Everything That Happened at Bethesda's E3 Conference

By Keza MacDonald on at

E3 technically begins today, but last night Bethesda got in early with a pretty impressive showing for all its big upcoming games - and a few surprises. Here's everything that happened

  • Things kicked off with the new Doom, which wants to recapture the feeling of being a "lone marine, beating back the forces of hell with a shotgun". It is... quite, quite violent. To the point where the chainsaw bits made me feel queasy. It's also got multiplayer, glimpsed briefly - we'll see more of that later in the year. Julian's more detailed impressions are right here for your perusal.
  • New Doom also has a pretty comprehensive-looking set of creation tools for maps, modes, and more: Snapmap.
  • Bethesdanet is Bethesda's version of Origin, uPlay, etc, uniting all Bethesda games and websites in one "network". Another password to remember.
  • Shootin'-and-stabbin' arena multiplayer game Battlecry made an appearance and entirely failed to excite us, if we're honest. Then it quickly went away again.
  • Some charming French men from Arkane turned up to announce Dishonored 2. Surprise, everyone! (Well, sort of.) It's got a new setting, new adversaries, and a choice between Corvo and a new female protagonist: Emily Kaldwin, the former princess from the first game. Pretty excited for this one - there weren't many more details, but here's what we do know. Here's a trailer:

  • Dishonored: Definitive Edition is a remaster of the first game for Xbox One and PS4. That'll be out in Autumn.
  • The Elder Scrolls: Legends is a card-game tie-in for Elder Scrolls Online, for tablets and mobile.
  • Fallout 4 development began in 2009, said studio boss Todd Howard - before showing a slow montage of concept art, some artistic renders of terminal screens, and FINALLY some gameplay. It actually starts before the nuclear apocalypse, and we saw a new character creation system where you get to poke and prod the face of your male or female character in front of the mirror, which is pretty weird but also novel. After the apocalypse, the demo skipped to 200 years later, when the real fun begins.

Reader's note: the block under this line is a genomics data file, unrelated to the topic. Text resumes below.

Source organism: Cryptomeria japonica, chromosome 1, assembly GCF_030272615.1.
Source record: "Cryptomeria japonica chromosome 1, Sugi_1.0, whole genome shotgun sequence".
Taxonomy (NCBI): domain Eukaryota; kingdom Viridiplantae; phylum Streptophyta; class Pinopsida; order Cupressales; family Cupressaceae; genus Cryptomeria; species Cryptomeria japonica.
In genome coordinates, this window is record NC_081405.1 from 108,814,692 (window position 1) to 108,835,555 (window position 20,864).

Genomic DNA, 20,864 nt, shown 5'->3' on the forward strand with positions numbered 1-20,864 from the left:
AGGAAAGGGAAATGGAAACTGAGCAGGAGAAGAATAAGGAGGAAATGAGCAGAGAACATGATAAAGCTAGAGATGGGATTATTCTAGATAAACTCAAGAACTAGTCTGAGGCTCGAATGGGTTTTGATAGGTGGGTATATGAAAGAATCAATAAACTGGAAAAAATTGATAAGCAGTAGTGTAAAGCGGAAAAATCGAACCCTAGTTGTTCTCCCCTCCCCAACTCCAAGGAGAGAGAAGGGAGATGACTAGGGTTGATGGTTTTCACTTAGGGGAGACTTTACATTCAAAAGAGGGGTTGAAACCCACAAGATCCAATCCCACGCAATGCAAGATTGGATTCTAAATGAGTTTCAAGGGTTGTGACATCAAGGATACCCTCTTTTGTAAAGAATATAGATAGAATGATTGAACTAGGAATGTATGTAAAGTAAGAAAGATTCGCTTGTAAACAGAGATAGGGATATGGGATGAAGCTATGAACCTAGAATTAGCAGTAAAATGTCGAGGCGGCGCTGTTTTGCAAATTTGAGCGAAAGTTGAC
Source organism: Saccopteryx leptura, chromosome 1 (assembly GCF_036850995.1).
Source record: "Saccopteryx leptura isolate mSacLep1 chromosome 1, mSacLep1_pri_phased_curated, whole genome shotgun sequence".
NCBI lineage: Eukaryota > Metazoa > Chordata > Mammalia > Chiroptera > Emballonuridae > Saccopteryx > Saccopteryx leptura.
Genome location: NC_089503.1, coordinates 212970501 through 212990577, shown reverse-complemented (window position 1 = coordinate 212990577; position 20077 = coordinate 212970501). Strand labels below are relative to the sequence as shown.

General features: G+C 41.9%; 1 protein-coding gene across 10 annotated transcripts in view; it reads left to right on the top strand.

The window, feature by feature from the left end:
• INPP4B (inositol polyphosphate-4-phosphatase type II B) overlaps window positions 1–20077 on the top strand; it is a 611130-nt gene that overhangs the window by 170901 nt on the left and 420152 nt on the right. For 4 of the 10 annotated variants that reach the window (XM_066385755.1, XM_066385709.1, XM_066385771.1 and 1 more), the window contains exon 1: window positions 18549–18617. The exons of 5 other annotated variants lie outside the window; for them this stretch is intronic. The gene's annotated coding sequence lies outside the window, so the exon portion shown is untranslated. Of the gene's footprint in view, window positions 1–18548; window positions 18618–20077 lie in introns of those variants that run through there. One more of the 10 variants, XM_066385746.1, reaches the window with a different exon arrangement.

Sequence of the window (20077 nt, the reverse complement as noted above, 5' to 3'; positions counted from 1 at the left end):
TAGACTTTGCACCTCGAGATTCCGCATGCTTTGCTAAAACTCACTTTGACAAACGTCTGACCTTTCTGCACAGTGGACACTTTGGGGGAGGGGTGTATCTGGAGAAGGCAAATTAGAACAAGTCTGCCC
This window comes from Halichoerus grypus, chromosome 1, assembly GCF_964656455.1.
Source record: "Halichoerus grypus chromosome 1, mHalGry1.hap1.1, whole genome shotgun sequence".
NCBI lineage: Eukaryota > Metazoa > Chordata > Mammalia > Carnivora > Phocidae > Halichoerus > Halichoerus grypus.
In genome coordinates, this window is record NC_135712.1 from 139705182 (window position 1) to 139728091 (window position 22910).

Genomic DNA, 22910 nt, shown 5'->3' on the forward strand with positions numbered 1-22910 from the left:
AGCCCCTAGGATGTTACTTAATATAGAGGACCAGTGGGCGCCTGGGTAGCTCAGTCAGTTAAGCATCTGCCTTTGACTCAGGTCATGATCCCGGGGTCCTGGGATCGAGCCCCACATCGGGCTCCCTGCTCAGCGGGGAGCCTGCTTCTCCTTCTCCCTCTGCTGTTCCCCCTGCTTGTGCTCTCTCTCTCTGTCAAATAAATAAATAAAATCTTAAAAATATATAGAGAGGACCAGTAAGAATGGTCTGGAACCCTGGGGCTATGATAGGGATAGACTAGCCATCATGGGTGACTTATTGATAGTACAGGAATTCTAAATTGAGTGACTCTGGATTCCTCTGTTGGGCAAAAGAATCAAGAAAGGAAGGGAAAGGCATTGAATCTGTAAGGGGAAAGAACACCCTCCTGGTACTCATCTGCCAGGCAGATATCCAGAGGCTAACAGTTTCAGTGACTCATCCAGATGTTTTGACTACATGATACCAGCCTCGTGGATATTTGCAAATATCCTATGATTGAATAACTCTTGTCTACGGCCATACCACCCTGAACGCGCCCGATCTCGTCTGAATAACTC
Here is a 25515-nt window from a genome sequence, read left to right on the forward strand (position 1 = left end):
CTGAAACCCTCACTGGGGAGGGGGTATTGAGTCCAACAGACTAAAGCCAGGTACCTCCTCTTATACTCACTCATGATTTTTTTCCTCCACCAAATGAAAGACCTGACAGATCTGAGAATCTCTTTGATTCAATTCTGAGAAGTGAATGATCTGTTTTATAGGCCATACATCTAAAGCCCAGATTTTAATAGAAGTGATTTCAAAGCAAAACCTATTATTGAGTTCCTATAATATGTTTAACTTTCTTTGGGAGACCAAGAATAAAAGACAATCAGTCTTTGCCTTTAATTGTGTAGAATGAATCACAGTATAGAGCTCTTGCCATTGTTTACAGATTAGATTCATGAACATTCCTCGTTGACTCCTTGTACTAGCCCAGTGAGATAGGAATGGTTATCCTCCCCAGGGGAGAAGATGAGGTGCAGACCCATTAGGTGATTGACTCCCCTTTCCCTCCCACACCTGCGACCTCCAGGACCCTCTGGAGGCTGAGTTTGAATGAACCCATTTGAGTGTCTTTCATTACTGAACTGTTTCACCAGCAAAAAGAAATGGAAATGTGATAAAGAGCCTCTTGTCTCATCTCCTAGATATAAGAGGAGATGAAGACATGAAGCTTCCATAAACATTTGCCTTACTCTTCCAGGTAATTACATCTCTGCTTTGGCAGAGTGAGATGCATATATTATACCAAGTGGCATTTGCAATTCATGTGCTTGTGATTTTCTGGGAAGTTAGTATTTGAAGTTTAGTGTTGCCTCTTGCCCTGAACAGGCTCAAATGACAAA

• The dog in Fallout 4 can follow commands, fetch things, etc. So far, I give this dog 8/10 on the video game dog scale.
  • The VATS combat system has not been ditched and is still satisfyingly gross. Ruined Boston looks... well, it look amazing.
  • The in-game PIP Boy looks better than ever. You can slot chunky tapes into it to listen to audio or play mini-games, like on those terrible watches from the 90s. But then Bethesda announced that it is literally manufacturing real-life PIP Boys for Fallout 4's collector's edition, which you can slot your phone into - and an app to go with it that really works with the game. Now THAT is cool.
  • Then there was something EVEN COOLER: a new touchscreen iPhone game called Fallout Shelter, which is like a little mash-up of Little Computer People, XCOM and Progress Quest, the game's inspiration. You run a little vault all of your own, watching all the little PIP people go about their business. I am now almost as excited about this as I am about Fallout 4. It's free to play, but evidently not in a shitty way. And by the time you read this, it should already be on the app store.
  • Back to Fallout 4: you can create your own settlement. This is surprisingly in-depth: people will come join you there, you have to sort out generators and power lines, turrets, defences and things to keep attacking raiders out. There are "many" large sites in the game where you can build, and you can run brahmin caravans between settlements.
  • On to weapon modifying! The crafting mechanic now incorporates every single one of the thousands of items in the game. There are 50 base weapons, and a whole load of modifications for each of them. You can also modify your own power armour.
  • Finally, we got a release date for Fallout 4: November 10th this year. Nice.

And for those keeping score, we also made up a bingo card before last night's conference, and managed to get a few predictions right even though most of them were jokes.